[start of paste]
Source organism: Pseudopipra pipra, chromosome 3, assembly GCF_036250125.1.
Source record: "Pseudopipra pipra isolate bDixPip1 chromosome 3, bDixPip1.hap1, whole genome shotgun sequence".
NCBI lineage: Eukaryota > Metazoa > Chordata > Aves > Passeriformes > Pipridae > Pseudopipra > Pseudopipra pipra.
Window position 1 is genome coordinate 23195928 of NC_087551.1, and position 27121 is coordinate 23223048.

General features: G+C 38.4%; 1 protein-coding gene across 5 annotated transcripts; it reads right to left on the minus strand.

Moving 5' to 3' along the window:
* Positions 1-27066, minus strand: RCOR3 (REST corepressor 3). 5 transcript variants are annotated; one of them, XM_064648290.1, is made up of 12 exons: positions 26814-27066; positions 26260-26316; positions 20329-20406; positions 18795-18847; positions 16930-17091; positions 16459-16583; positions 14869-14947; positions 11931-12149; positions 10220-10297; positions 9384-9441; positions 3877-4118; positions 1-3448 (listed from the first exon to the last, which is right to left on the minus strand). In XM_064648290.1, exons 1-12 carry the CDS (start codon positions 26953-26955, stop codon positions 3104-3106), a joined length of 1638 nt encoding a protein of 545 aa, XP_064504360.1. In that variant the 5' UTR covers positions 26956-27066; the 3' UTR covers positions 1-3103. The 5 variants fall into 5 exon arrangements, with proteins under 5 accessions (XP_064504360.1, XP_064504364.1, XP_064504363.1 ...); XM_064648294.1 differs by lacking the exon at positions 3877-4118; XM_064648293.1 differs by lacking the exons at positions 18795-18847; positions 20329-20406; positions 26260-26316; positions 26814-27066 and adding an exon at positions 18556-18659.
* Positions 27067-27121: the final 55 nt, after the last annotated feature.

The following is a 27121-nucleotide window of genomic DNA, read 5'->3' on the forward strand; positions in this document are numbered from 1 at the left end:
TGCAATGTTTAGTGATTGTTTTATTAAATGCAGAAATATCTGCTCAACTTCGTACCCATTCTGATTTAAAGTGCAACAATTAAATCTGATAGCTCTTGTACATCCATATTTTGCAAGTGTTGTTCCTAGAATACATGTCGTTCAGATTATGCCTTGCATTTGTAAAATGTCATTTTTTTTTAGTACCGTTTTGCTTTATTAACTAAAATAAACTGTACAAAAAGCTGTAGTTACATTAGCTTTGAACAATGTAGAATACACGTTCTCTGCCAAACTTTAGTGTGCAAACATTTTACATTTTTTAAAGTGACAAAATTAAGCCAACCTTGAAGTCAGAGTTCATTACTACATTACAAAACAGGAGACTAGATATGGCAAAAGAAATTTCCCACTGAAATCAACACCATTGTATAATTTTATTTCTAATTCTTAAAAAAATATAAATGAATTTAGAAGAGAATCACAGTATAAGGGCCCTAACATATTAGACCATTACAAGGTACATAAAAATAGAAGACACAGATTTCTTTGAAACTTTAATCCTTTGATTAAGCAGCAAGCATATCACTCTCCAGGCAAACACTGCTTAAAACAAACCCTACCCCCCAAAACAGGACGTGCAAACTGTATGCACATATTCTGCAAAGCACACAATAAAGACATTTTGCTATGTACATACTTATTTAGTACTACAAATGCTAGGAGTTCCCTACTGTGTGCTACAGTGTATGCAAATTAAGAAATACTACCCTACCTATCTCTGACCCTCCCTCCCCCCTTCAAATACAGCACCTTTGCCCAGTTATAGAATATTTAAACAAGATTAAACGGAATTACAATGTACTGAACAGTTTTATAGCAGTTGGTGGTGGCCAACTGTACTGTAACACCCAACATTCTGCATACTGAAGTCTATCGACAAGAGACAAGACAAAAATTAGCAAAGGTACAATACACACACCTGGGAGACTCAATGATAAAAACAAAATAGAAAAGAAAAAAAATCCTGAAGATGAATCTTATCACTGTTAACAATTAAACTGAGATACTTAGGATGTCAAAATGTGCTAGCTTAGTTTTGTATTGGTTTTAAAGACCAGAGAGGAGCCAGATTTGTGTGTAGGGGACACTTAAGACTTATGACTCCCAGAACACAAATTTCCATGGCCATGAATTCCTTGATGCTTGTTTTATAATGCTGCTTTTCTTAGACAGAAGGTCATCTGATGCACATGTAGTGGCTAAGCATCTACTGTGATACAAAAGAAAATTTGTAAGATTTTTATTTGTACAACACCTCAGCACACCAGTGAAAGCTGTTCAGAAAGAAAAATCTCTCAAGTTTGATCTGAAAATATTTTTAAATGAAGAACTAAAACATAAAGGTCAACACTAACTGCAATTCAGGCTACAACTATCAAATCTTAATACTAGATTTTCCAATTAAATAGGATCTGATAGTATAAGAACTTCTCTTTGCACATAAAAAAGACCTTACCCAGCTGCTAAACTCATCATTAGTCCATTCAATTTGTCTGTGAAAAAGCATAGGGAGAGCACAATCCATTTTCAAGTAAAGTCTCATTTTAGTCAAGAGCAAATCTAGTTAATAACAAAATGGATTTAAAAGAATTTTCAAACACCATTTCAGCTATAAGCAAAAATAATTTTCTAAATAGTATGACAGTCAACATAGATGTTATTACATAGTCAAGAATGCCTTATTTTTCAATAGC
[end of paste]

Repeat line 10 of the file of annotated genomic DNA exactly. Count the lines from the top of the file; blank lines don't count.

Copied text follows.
TGCAATGTTTAGTGATTGTTTTATTAAATGCAGAAATATCTGCTCAACTTCGTACCCATTCTGATTTAAAGTGCAACAATTAAATCTGATAGCTCTTGTACATCCATATTTTGCAAGTGTTGTTCCTAGAATACATGTCGTTCAGATTATGCCTTGCATTTGTAAAATGTCATTTTTTTTTAGTACCGTTTTGCTTTATTAACTAAAATAAACTGTACAAAAAGCTGTAGTTACATTAGCTTTGAACAATGTAGAATACACGTTCTCTGCCAAACTTTAGTGTGCAAACATTTTACATTTTTTAAAGTGACAAAATTAAGCCAACCTTGAAGTCAGAGTTCATTACTACATTACAAAACAGGAGACTAGATATGGCAAAAGAAATTTCCCACTGAAATCAACACCATTGTATAATTTTATTTCTAATTCTTAAAAAAATATAAATGAATTTAGAAGAGAATCACAGTATAAGGGCCCTAACATATTAGACCATTACAAGGTACATAAAAATAGAAGACACAGATTTCTTTGAAACTTTAATCCTTTGATTAAGCAGCAAGCATATCACTCTCCAGGCAAACACTGCTTAAAACAAACCCTACCCCCCAAAACAGGACGTGCAAACTGTATGCACATATTCTGCAAAGCACACAATAAAGACATTTTGCTATGTACATACTTATTTAGTACTACAAATGCTAGGAGTTCCCTACTGTGTGCTACAGTGTATGCAAATTAAGAAATACTACCCTACCTATCTCTGACCCTCCCTCCCCCCTTCAAATACAGCACCTTTGCCCAGTTATAGAATATTTAAACAAGATTAAACGGAATTACAATGTACTGAACAGTTTTATAGCAGTTGGTGGTGGCCAACTGTACTGTAACACCCAACATTCTGCATACTGAAGTCTATCGACAAGAGACAAGACAAAAATTAGCAAAGGTACAATACACACACCTGGGAGACTCAATGATAAAAACAAAATAGAAAAGAAAAAAAATCCTGAAGATGAATCTTATCACTGTTAACAATTAAACTGAGATACTTAGGATGTCAAAATGTGCTAGCTTAGTTTTGTATTGGTTTTAAAGACCAGAGAGGAGCCAGATTTGTGTGTAGGGGACACTTAAGACTTATGACTCCCAGAACACAAATTTCCATGGCCATGAATTCCTTGATGCTTGTTTTATAATGCTGCTTTTCTTAGACAGAAGGTCATCTGATGCACATGTAGTGGCTAAGCATCTACTGTGATACAAAAGAAAATTTGTAAGATTTTTATTTGTACAACACCTCAGCACACCAGTGAAAGCTGTTCAGAAAGAAAAATCTCTCAAGTTTGATCTGAAAATATTTTTAAATGAAGAACTAAAACATAAAGGTCAACACTAACTGCAATTCAGGCTACAACTATCAAATCTTAATACTAGATTTTCCAATTAAATAGGATCTGATAGTATAAGAACTTCTCTTTGCACATAAAAAAGACCTTACCCAGCTGCTAAACTCATCATTAGTCCATTCAATTTGTCTGTGAAAAAGCATAGGGAGAGCACAATCCATTTTCAAGTAAAGTCTCATTTTAGTCAAGAGCAAATCTAGTTAATAACAAAATGGATTTAAAAGAATTTTCAAACACCATTTCAGCTATAAGCAAAAATAATTTTCTAAATAGTATGACAGTCAACATAGATGTTATTACATAGTCAAGAATGCCTTATTTTTCAATAGC